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ORIGINAL ARTICLE
Year : 2017  |  Volume : 22  |  Issue : 2  |  Page : 97-103

A cross-sectional analysis of barriers to health-care seeking among medical students across training period


1 Department of Psychiatry, Jawaharlal Institute of Postgraduate Medical Education and Research, Puducherry, India
2 Department of Psychiatry, National Drug Dependence Treatment Centre, All India Institute of Medical Sciences, New Delhi, India
3 Department of Urology, Jawaharlal Institute of Postgraduate Medical Education and Research, Puducherry, India

Correspondence Address:
Siddharth Sarkar
Department of Psychiatry and National Drug Dependence Treatment Centre, All India Institute of Medical Sciences, Ansari Nagar, New Delhi - 110 029
India
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Source of Support: None, Conflict of Interest: None


DOI: 10.4103/jmhhb.jmhhb_34_17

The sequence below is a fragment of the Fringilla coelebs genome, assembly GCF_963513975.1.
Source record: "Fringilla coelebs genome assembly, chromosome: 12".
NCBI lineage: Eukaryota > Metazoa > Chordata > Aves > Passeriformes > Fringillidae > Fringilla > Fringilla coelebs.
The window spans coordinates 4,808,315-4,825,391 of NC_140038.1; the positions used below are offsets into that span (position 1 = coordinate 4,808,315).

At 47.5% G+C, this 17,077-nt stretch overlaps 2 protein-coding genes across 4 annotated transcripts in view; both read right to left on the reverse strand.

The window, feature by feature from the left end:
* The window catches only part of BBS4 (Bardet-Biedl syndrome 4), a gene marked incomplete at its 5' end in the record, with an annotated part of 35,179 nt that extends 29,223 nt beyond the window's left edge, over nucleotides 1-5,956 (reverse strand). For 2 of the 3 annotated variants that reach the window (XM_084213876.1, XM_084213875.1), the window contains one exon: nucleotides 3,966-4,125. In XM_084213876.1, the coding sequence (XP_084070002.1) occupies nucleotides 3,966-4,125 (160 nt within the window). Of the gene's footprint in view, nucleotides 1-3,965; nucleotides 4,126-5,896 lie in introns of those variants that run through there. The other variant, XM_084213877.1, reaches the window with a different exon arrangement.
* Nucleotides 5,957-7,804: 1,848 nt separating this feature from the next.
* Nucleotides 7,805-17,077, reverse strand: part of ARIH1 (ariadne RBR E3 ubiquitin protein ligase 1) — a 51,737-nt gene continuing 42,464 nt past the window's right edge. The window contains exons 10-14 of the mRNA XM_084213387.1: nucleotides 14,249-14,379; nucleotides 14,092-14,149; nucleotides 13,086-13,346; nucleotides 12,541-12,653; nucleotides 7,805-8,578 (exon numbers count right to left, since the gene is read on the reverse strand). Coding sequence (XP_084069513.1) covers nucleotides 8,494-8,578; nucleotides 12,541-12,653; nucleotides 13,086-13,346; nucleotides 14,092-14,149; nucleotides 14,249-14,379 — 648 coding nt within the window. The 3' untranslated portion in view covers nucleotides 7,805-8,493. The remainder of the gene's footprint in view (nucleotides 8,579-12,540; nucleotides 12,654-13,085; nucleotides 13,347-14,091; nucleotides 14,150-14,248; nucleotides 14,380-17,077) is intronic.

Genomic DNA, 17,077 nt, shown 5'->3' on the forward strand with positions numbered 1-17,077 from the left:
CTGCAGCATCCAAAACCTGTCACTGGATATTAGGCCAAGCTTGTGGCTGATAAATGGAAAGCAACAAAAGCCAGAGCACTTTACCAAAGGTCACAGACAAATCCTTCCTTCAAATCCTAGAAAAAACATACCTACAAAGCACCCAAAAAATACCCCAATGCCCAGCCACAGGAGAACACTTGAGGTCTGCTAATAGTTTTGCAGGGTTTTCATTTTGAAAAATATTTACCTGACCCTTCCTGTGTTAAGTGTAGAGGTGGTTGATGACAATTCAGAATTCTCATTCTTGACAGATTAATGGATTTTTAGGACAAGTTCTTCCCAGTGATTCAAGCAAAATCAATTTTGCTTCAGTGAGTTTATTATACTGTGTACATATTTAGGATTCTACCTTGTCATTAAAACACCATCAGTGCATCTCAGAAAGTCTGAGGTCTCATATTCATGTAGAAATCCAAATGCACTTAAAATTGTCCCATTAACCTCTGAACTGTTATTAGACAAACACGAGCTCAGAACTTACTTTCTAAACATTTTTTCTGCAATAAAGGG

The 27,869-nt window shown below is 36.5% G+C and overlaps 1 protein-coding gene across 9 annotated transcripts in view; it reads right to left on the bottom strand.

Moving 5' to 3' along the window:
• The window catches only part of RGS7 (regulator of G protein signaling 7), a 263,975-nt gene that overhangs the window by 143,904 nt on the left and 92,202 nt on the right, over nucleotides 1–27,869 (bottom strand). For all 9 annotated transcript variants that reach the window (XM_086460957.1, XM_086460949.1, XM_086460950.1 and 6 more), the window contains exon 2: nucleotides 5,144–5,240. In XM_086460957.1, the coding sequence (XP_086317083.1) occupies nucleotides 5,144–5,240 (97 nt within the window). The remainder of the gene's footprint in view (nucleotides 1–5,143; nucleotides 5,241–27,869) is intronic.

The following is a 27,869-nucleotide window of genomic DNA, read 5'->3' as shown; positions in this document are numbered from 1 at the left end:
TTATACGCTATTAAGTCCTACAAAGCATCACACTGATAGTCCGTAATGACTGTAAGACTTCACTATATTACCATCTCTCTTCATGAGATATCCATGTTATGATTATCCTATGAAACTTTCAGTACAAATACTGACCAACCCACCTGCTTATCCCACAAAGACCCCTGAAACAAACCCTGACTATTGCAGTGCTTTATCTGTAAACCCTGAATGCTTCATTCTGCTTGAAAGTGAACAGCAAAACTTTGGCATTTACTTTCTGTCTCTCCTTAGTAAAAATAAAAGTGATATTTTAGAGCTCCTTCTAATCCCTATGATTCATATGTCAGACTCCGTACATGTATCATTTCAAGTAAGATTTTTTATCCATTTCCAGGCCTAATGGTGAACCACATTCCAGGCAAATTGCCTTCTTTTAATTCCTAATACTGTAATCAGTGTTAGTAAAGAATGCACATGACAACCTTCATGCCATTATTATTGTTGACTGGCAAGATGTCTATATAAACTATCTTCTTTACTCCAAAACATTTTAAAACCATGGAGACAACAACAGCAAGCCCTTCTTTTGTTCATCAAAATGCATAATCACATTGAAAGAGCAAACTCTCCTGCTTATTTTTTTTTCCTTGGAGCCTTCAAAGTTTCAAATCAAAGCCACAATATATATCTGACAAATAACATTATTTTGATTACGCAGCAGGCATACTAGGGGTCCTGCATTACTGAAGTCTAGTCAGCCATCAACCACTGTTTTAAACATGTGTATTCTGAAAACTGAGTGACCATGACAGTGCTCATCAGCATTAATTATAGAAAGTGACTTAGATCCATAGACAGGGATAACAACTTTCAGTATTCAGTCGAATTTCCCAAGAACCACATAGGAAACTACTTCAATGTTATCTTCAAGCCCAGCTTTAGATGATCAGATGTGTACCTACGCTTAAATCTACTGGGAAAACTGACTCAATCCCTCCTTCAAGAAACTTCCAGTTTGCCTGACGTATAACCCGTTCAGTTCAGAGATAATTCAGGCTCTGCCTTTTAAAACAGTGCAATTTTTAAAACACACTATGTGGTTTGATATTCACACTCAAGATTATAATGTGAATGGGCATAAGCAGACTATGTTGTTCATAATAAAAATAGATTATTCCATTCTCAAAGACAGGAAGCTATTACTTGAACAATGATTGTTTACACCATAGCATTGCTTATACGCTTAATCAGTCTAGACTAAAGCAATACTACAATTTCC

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Background and Aims: Very little information is available on how needs and perceptions to service utilization may change with duration of medical training. Our objective was to compare the self-reported barriers to health-care seeking for mental and physical health services separately between 1st year and final year medical students. Methods: In this cross-sectional study, we invited all medical students of the concerned cohorts to complete a prevalidated checklist and 28-item self-reported questionnaire about perceived barriers to health-care seeking. The questionnaire had separate items pertaining to usage of mental and physical health-care services. Results: The response rate of the 1st year and final year cohorts were 83.8% and 86.6%, respectively. Lack of time, unawareness about where to seek help, cost issues, and fear of future academic jeopardy were more common concerns among 1st year students to the usage of mental health services (odds ratio [OR] 0.27, 0.45,0.09, and 0.49, respectively) whereas issues of stigma were more commonly reported by final year students for using mental health services (OR = 2.87). In contrast, the barriers in using physical health services were broadly comparable between the two cohorts. Conclusion: Differences exist between medical students in various years of training particularly with regard to self-reported barriers and perceptions particularly about using mental health-care services. This may have key implications for designing and delivery of service provisions in this group.


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